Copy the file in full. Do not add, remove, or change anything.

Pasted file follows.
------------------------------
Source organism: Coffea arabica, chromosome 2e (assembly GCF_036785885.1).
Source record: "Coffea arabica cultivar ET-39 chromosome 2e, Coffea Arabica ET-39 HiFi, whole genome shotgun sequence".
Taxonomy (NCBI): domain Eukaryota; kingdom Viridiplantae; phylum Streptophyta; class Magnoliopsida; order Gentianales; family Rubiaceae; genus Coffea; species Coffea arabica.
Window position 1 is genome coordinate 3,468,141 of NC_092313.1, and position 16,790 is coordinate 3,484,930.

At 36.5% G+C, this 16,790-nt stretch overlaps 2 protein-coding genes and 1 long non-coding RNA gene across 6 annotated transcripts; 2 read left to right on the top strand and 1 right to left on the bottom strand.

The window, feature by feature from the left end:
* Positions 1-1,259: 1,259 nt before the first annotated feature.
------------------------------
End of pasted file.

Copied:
Source organism: Coffea arabica, chromosome 2e (assembly GCF_036785885.1).
Source record: "Coffea arabica cultivar ET-39 chromosome 2e, Coffea Arabica ET-39 HiFi, whole genome shotgun sequence".
Taxonomy (NCBI): domain Eukaryota; kingdom Viridiplantae; phylum Streptophyta; class Magnoliopsida; order Gentianales; family Rubiaceae; genus Coffea; species Coffea arabica.
Window position 1 is genome coordinate 3,468,141 of NC_092313.1, and position 16,790 is coordinate 3,484,930.

At 36.5% G+C, this 16,790-nt stretch overlaps 2 protein-coding genes and 1 long non-coding RNA gene across 6 annotated transcripts; 2 read left to right on the top strand and 1 right to left on the bottom strand.

The window, feature by feature from the left end:
* Positions 1-1,259: 1,259 nt before the first annotated feature.